Where to put sex offenders is focus of special Legislative committee
As Hudson is finding out on a local level, the placement of registered sex offenders who've completed their prison sentences is a complex problem.
Meeting for the first time last week, a special state legislative committee is taking a look those problems hopes to come up with a statewide policy proposal for the Legislature.
"We are taking an overall look at how, where and when we place sex offenders in communities and how we notify the community," said Rep. Scott Suder, R-Abbottsford, who co-chairs the special committee.
The 11-member committee is made up of three legislators and individuals from various government, private, law enforcement and university groups.
Suder says the group is looking at what current state policies are, what works, what doesn't and what other states are doing.
"We are getting input from advocacy groups, law enforcement and have asked for input from the U.S. Department of Justice to see what policies they have in place.
One of his big goals is to make sure that rural areas don't become the dumping ground for urban sex offenders
"I don't want to see a lot of sex offenders from Milwaukee being put into rural areas," Suder said.
In February, Rep. Tom Reynolds, R-West Allis, introduced a proposal which would have funded only treatment facilities in rural areas and then would have required the Department of Health and Family Services to only place sex offenders where they could get treatment.
Another group of Milwaukee lawmakers also attempted to cut funding for a controversial sex offender treatment center in the Milwaukee suburb of Franklin.
One of the items the group is looking at is the current state policy of returning sex offenders to the county where they committed their crime.
"We might take a look at making it (the policy) a state law," Suder said.
The 11-member committee has five members from the Milwaukee area and one from Madison, the rest are from more rural parts of the state.
Suder warned though the biggest difficulty the committee faces is making sure that this doesn't end up as a rural versus urban fight.
"I want to make sure we don't end up in a regional battle between large urban areas and rural areas," Suder said.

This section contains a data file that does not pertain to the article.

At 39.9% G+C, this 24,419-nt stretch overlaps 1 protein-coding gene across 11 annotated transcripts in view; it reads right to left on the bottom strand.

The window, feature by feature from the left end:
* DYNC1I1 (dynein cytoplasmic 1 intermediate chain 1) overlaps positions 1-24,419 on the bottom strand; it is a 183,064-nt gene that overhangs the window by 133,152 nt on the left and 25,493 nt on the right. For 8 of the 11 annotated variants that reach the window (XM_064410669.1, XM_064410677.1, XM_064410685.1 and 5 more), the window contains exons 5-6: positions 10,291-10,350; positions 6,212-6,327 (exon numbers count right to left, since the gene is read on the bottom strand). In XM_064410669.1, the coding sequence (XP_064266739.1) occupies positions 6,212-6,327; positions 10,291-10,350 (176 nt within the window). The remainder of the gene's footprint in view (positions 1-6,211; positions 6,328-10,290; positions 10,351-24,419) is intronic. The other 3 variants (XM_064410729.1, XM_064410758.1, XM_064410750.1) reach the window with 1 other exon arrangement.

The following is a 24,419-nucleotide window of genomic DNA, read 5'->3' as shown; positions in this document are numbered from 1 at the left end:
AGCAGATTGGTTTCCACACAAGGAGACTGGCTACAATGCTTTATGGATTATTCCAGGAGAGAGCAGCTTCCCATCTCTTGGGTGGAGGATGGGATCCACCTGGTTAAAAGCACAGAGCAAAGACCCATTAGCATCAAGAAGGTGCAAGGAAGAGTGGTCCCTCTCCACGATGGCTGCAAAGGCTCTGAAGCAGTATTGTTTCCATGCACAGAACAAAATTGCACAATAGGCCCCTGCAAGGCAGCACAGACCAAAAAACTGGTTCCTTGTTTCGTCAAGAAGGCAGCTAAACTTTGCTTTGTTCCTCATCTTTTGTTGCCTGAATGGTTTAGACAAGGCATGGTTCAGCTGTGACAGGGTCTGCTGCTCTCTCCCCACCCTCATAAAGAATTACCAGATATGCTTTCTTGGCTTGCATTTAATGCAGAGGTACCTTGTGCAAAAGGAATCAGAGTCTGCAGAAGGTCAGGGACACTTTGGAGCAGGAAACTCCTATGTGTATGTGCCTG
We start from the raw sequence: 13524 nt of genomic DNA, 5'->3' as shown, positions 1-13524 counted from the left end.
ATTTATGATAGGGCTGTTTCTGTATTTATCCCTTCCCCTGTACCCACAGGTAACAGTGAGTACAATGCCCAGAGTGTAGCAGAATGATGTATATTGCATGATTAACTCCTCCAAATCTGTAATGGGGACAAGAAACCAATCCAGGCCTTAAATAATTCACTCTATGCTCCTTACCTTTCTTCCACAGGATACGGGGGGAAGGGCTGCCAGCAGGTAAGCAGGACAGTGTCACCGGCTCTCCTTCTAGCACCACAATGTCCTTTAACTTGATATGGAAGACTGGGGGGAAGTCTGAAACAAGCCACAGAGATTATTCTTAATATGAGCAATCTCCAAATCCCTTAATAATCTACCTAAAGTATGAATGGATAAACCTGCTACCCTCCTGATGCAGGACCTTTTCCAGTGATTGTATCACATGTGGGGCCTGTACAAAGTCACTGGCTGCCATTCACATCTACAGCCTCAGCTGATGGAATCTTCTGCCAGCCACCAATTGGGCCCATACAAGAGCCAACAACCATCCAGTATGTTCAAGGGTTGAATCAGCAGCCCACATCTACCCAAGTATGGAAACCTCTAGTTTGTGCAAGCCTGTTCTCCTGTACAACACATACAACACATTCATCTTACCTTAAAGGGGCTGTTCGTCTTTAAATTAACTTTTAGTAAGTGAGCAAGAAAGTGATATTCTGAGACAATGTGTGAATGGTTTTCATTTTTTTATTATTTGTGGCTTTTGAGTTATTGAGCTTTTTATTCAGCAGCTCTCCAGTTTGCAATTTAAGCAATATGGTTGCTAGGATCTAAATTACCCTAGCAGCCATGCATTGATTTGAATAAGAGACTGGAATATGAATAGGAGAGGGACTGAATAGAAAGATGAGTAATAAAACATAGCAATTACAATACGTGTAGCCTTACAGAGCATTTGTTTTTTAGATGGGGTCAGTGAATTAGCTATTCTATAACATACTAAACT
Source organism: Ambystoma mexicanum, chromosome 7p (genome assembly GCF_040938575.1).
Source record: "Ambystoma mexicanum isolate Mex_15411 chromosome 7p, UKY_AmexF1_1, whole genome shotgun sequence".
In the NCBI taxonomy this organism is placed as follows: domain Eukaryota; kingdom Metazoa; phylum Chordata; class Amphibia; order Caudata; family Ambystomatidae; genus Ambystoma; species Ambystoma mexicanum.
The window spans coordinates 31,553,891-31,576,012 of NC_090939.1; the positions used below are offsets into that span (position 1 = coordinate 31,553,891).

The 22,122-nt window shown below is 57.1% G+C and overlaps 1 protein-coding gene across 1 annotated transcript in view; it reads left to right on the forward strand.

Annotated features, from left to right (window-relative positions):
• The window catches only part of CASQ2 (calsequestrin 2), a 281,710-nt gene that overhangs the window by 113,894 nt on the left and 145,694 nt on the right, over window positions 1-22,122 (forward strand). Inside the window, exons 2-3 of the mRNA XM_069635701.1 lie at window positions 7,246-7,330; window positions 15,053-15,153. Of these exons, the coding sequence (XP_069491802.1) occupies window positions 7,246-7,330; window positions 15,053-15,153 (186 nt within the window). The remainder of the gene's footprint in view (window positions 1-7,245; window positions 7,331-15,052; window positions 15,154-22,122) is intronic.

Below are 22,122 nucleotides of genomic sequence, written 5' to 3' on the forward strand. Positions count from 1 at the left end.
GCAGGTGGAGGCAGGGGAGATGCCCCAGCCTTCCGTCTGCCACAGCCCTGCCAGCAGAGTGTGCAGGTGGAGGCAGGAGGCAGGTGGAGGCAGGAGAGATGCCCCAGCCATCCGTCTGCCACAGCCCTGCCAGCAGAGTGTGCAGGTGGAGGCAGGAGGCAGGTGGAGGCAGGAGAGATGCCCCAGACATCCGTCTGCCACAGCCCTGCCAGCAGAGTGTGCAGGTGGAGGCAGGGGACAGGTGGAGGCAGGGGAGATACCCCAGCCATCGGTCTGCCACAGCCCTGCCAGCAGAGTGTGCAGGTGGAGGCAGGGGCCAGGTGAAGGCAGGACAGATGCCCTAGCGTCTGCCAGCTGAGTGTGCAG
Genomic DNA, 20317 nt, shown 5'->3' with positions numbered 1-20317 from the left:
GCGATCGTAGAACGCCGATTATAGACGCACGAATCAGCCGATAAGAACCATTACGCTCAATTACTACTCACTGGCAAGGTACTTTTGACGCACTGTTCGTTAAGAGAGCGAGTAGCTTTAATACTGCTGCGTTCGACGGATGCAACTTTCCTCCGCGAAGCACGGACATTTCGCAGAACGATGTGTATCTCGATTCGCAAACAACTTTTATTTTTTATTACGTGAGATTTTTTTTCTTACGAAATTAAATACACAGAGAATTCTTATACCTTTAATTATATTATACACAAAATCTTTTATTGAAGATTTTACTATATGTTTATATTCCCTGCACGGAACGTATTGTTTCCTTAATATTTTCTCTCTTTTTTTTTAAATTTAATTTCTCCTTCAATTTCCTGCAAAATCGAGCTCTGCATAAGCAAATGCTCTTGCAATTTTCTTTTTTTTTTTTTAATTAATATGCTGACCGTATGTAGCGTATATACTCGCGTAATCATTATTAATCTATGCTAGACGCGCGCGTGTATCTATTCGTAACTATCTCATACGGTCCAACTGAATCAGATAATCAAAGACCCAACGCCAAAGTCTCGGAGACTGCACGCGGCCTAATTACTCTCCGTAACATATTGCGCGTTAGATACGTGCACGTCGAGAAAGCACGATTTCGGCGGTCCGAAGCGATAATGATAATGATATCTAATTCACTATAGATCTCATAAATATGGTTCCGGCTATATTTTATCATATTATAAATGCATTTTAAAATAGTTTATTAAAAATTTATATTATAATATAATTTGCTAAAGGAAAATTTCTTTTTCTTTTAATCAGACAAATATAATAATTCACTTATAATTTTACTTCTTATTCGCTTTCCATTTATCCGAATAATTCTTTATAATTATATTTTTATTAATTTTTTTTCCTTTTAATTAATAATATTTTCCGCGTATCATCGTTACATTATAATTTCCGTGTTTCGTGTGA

He added that one of the things the group wants to accomplish is standardized requirements for community notification that still gives local officials some control.
Right now how the community is notified, when and for what level of sex offender is all up to local law enforcement officials, according to Suder.
Other issues the group will address include setting criteria of where a sex offender can live.
"If for instance we say a sex offender can't live 3,000 feet from a school or a place where children congregate then you are going to make it hard to place sex offenders in urban areas," Suder said.
How often a sex offender has to report to law enforcement is also going to be looked at.
Suder says under current state law sex offenders only have to make contact once a year by mail.
"Most of us believe this should be done every few months face to face," Suder said.
The current system also creates a problem with offenders creating aliases. The lawmaker says the offenders simply send in their contact information then they create an alias and move on.
Suder says the group hopes to complete their work in time for the next legislative session, but that they will go longer in order to get things done right.
"This is a very complex and difficult issue, but I am confident we can come up with legislation that will work and not go too far," Suder said.
More meetings for the group are planned and all meetings are open to the public. To find out about meeting times and locations residents should contact Suder's office at 608.267.0280 or 888.534.0069.
Residents can also contact the office of the Joint Legislative Council at 608.266.1304.
Brady Bautch is the Internet Publisher for the RiverTown Newspaper Group. He can be contacted at email@example.com